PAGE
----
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Stop Customers from Fading Away


Suddenly you have lost your client to a competitor. Before it happens - watch for the warning signs that your customer may be fading away.

Appointments are being postponed. You thought everything was scheduled. You prepared correctly. You kept in mind all of those important strategies. Suddenly, the meeting is called off. When you call back to reschedule the meeting, they don’t seem anxious to reschedule. What happened?

Your key client ally is no longer in your corner. You counted on them to keep you informed, to introduce you to key players and to counteract any adversarial decision-makers. Suddenly the door is closed and phone calls go unreturned. You can’t get in touch with your key person. Have they been reassigned? Did you do something wrong?

Inside information has become harder to get. You sense you are being cut out of the loop. You are no longer a partner. You are no longer being consulted for input. Without information, you are at a standstill. What happened? Don’t they trust you anymore?

Recently you have heard last minute price objections. Why? You have no idea but you can bet that your competitors have something to do with it. Have you missed something? Did they take your proposal and shop around? Have they forgotten your good service and quality of product?

Find that ticking bomb!

“The way to get rid of a bomb is to diffuse it before it blows.” David H. Sandler

If your client is fading away, it is time for damage control!

Some tips and tactics for client retention:

Test your current status. Let your client know you appreciate the business; ask whether you are meeting their expectations. Have you ever asked a client, “What would be the reasons that you would quit doing business with me?” or “What are the best reasons that you can think of to keep doing business with me?” Clients go away because of a lack of strokes. Let your clients know how important they are to you. Do this through frequent, short communications; thank you notes, compliments, and fuzzy notes that might include articles of interest to the client.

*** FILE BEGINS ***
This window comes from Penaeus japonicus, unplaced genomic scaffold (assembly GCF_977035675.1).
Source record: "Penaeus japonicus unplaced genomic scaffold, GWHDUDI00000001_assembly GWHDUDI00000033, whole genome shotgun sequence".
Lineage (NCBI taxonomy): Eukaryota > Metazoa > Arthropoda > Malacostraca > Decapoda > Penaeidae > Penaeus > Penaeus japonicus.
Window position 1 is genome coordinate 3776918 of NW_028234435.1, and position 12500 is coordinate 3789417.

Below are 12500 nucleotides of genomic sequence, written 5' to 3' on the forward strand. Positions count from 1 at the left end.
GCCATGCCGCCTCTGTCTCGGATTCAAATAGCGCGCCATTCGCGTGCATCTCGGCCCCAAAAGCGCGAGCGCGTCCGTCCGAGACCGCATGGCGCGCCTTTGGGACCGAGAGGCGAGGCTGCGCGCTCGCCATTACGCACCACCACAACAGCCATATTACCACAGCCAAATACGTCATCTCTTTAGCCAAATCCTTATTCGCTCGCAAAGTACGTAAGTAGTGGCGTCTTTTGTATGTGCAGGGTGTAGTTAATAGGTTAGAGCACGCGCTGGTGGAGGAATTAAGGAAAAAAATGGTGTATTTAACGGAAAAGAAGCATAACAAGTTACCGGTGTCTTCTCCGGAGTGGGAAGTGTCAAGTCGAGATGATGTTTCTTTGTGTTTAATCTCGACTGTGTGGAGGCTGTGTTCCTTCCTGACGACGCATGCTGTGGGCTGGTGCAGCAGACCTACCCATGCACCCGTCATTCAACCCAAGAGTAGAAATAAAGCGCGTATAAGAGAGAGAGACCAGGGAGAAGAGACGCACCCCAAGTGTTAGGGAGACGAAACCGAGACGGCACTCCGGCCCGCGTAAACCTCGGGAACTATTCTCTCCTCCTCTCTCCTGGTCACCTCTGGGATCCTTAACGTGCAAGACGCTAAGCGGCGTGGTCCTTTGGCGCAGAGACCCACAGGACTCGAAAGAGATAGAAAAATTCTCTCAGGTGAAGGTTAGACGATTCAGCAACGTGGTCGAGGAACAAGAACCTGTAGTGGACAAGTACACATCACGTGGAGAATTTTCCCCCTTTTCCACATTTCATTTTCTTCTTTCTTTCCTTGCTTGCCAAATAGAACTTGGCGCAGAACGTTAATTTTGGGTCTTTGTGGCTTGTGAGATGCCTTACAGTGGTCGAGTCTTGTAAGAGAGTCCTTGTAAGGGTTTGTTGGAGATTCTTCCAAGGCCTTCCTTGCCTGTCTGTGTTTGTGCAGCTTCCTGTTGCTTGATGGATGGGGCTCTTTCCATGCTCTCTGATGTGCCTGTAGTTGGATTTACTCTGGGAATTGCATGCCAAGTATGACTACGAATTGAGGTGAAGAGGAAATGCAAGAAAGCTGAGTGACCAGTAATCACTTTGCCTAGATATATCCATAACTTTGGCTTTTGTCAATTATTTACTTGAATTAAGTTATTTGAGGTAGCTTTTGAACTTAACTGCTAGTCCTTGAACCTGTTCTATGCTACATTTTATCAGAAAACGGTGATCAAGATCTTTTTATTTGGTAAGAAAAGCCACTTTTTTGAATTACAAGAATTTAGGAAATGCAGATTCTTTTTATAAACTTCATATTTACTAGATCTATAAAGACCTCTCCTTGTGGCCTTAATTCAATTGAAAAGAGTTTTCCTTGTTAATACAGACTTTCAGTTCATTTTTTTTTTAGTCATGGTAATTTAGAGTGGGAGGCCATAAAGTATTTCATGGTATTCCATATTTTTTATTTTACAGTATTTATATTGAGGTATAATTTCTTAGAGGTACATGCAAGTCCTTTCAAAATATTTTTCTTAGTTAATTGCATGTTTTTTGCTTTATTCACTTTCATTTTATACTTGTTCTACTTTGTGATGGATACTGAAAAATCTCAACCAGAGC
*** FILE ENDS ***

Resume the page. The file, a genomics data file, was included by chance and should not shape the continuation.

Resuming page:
Visit other client contacts. Discover whether changes are happening that might cause your ally to distance him/herself from you - always be looking for a bomb. Don’t depend on just one person in your client’s company. Get to know the people around your client, their boss, their secretary, and their colleagues. Find out what is happening in the company from a number of different sources. Then, respond proactively. Meet any situation head-on. Don’t let a small issue grow into a big problem.

Reassess the needs. Constantly reassess the needs of all those who you work within the client’s business to assure both the old and the new needs are being met. Needs change within a company. Unmet needs become a bomb. We often get comfortable with our client’s needs. We discontinue our investigations that would lead to discoveries of reasons to solidify our present business and find even more business with our present client. Look for new needs on every call.

Help your clients grow their business. Exchange referrals with your client. Give them business referrals to help them resolve needs that are outside your scope. Make yourself more valuable to your client than merely a provider of products or services. Become an asset to their business. Become someone they depend on for information and advice.

Paint a clear picture of the future and your involvement. Understand the direction your client is going and what part you will play in your client’s future. Always leave your client with a clear understanding of what will happen next - when you will be back and what services you will provide. Promise only what you can deliver. Better yet, under promise and over deliver. Keep your client looking forward to your return.

Closing the sale is only the beginning of the relationship. Work as hard to keep the relationship as you did to establish the relationship. If your client fires you, it is generally because you are inattentive to them.

Contact us for more tips and tactics to grow your business.

Dave Fischer, President, Chartwell Seventeen Advisory Group

Dave Fischer, President, Chartwell Seventeen Advisory Group

Sandler Training NYC